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Notes, Chapter 15

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15 Factoring and computing discrete logarithms
----------------------------------------------

In this chapter we survey algorithms for factoring large numbers, in
particular products of equal sized primes, and for computing discrete
logarithms. These algorithms or rather their runtime provide lower
bounds on the necessary key lengths for public key cryptography for it
relies on the difficulty of these problems.

For the sections about factoring we let N=pq be a product of two
roughly equal sized primes and n = O(log(N)) be the length of N in
binary. The task is to find p,q from N. 

For the sections about discrete logarithms let G be a cyclic group of
order q and g,y:G with g a generator. The task is to find x:Z_q such
that g^x=y. 

Trial division
- - - - - - - -

In order to factor N=pq, i.e. to find p or q given N, we can try out
divisors d=1...sqrt(N). The runtime of this is polynomial in sqrt(N),
hence takes time exponential in n. Once n>120, hence ||sqrt(N)||=~=60
this is no longer feasible.


Pollard's p-1 method
- - - - - - - - - - -

Pollard's p-1 method may help when p-1 is a product of powers of small
primes. We let p_1,...p_k be the first k primes and construct

              B_k = prod_{i=1..k}p_i^{n / ||p_i||} 

The exponent n/||p_i|| is chosen so that if some power of p_i divides
p-1 then that power is at most n/||p_i||. As a result, if p-1 is a
product of powers of primes from among the set {p_1..p_k} then p-1 |
B_k. If, in addition, q-1 does *not* divide B_k then we can find out p
as we show shortly. In order that q-1 does *not* divide B_k we can
repeatedly execute the method with increasing values for k hoping that
at some point one of the two prime factors "works" and the other does
not.

OK so, now let B any number so that p-1 | B and q-1 does not divide
B. For any x it holds that x^B mod p = 1 whereas with constant
probability x^B mod q =/= 1. The former holds since the order of Z_p^*
is p-1 and B is a multiple thereof. The latter holds since when x is a
generator of Z_q^* then x^B mod q is not 1 and the proportion of those
generators is about 50% (not hard to see or use Thm B.15 of KL).

Now let y = x^B-1 mod N. We have y mod p = 0 and y mod q =/= 0. Thus,
p divides y and q does not divide y so gcd(y,N)=p.

The resulting algorithm is now as follows:

for k=1,2,3,... do the following until either a factor of N is found
or computing resources are exhausted.
   Put B = B_k
   for a certain number of times do the following
        x<-Z_N
        d = gcd(x^B-1 mod N,N)
	if d=/=1 then a factor of N has been found.



Pollard's rho method
- - - - - - - - - - -

This algorithm is based on the observation that once we have two
distinct values x,y:Z_N such that x mod p = y mod p then p =
gcd(x-y,N). Thus, factoring amounts to finding a collision in the
"hash function" H(x) = x mod p. Notice that while we cannot compute
this function we can detect whether x,y constitute a collision by gcd
computation.

Now, by the birthday paradox, a random set of size S := 2*sqrt(p) =
O(N^{1/4}) contains such a collision with likelihood 50%. Finding it,
requires S^2 collision tests thus, when implemented naively, this
method is no better than trial division.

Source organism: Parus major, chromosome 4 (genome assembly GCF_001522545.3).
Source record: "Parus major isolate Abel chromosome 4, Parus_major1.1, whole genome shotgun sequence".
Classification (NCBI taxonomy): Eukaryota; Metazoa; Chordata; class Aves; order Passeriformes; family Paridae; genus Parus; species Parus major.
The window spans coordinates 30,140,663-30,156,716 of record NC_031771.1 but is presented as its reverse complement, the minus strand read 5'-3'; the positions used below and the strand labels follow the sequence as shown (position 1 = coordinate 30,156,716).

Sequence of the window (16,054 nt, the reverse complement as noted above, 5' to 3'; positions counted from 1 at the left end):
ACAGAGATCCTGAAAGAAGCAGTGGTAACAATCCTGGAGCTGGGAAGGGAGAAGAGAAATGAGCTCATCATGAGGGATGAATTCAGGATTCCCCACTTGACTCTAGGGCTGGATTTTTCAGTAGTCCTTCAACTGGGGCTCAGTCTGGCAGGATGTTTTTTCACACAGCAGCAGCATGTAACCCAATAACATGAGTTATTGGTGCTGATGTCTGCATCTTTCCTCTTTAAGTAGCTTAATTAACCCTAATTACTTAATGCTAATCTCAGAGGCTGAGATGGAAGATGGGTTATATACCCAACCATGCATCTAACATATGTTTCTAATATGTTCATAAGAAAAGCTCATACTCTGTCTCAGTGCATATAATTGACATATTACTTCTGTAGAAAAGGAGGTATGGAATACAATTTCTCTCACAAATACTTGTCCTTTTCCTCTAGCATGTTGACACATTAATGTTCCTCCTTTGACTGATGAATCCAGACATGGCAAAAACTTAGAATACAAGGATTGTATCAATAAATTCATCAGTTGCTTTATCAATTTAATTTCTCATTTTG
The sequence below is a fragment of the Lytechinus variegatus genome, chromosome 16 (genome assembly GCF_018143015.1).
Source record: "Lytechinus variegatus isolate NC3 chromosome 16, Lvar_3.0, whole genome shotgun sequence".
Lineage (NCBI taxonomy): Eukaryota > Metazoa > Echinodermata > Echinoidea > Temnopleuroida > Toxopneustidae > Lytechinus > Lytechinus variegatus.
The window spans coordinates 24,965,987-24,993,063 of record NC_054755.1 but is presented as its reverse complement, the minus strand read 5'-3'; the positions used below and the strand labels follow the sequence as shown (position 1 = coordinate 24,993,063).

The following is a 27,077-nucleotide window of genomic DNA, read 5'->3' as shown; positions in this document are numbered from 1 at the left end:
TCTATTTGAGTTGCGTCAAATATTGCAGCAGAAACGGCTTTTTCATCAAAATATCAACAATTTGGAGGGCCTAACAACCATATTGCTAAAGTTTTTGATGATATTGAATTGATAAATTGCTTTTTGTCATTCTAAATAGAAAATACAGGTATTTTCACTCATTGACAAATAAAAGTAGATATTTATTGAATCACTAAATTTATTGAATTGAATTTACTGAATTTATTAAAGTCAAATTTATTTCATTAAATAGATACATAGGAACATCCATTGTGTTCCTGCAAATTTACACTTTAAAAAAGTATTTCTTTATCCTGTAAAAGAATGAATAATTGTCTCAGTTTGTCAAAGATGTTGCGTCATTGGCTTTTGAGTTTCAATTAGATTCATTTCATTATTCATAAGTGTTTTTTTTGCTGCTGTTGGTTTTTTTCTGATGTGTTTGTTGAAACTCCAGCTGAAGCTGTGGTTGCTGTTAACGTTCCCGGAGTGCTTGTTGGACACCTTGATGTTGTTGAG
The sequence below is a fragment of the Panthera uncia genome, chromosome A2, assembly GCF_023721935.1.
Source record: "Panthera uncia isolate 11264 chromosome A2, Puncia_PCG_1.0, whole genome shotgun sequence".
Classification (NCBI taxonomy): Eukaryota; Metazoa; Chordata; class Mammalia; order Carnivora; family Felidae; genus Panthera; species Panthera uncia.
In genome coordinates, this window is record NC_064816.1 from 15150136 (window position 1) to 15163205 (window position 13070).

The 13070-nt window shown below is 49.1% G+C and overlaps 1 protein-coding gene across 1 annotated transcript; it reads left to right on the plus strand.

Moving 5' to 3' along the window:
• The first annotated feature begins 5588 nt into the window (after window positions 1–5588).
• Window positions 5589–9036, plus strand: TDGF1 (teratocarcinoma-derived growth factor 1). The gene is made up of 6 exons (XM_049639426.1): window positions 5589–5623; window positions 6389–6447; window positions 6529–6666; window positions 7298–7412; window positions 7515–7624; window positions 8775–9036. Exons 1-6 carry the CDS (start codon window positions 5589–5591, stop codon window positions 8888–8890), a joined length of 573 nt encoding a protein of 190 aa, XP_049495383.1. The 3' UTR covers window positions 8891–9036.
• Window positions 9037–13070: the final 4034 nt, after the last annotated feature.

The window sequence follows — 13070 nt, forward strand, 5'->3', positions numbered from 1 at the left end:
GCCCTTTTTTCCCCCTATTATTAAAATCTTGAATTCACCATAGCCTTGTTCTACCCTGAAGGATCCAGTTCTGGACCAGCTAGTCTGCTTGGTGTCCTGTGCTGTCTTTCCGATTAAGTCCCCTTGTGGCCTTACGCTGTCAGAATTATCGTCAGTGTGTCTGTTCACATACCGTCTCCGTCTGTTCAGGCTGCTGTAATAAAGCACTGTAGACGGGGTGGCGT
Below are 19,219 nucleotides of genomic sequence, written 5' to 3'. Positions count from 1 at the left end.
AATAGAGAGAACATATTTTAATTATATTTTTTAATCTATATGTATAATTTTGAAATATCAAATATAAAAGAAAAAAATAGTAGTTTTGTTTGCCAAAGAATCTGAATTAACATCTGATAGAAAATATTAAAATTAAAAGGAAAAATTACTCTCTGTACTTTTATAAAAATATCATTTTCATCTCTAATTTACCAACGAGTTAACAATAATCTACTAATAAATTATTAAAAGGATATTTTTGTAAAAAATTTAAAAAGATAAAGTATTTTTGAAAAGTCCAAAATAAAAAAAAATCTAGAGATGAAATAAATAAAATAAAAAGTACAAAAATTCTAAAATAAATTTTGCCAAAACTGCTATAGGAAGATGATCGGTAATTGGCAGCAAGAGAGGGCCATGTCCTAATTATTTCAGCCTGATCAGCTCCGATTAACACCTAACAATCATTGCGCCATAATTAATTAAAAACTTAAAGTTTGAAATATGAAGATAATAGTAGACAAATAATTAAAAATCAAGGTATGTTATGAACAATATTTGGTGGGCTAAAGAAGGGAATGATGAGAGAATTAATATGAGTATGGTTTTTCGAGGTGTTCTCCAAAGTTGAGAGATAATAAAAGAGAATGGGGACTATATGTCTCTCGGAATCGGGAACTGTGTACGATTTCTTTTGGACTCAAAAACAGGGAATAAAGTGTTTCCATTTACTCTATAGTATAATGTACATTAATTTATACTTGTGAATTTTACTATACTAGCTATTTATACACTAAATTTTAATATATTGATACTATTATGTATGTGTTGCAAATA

However, the constant space method for collision detection described
earlier only has a runtime of O(S), but of course, as already
mentioned, we cannot compute H(). However, we can replace it with any
function F which has the property that x = y (mod p) implies F(x)=F(y)
(mod p) and which is such that for random x0 the set
{x_0,F(x_0),F(F(x_0)),..., F^S(x_0)} is also sufficiently close to a
random set so that it is likely to contain a collision. The function
F(x)=x^2 + b for some b =/= 0, -2 mod N is believed to have this
property and at any rate behaves well in practice. Just as in the
earlier algorithm we have that F^i(x0) = F^j(x0) (mod p) implies
F^k(x0) = F^{2k}(x0) (mod p) for some k.

So, the set of the first S iterates of F() starting from random x0 is
likely to contain a collision. But since once x,y form a collision so
do F(x), F(y), it suffices to search for a collision among the pairs
F^k(x0), F^{2k}(x0) which leads to the following algorithm:

b <- Z_N \ {0,-2}
F(x) = x^2+b mod N

x <- Z_N
y = x
for k=1..2*sqrt(N) do
  x = F(x); y=F(F(x))
  if gcd(x-y,N) != 1 a factor is found. 

repeat the whole procedure until either a factor is found or resources
are exhausted.

Assuming that the function F() has the required properties (which has
not been proved to this date!) the runtime of this algorithm is
proportional to N^{1/4} which is still exponential in n but requires
one to double n if one wants to stay immune against this
method.


The quadratic sieve method
- - - - - - - - - - - - - -

The starting point for the most efficient factoring algorithms to this
date is the following observation made by Pierre de Fermat:

If we succeed in expressing N as the difference of two
squares N=x^2-y^2 then N=(x+y)(x-y) so we have factored N.

Fermat suggested to try out successive values for x starting at
sqrt(N) and for each of those checking whether x^2-N is a square.

The first improvement one can make on this observation is that it
suffices that N divides x^2 - y^2 for if kN = (x+y)(x-y)
then---assuming that x != (+/-)y mod N---the factors p and q of N
must straddle the product so that gcd(x-y,N) or gcd(x+y,N) will be
different from 1.

Thus, we seek x,y:Z_N such that x^2-y^2 = 0 (mod N) and x !=y, x!=-y mod N. 

Notice that by the Chinese Remainder Theorem each square has four
roots modulo N, so given x, two out of the four roots of x^2 are good.

Now, to find such x,y more efficiently we proceed as follows. We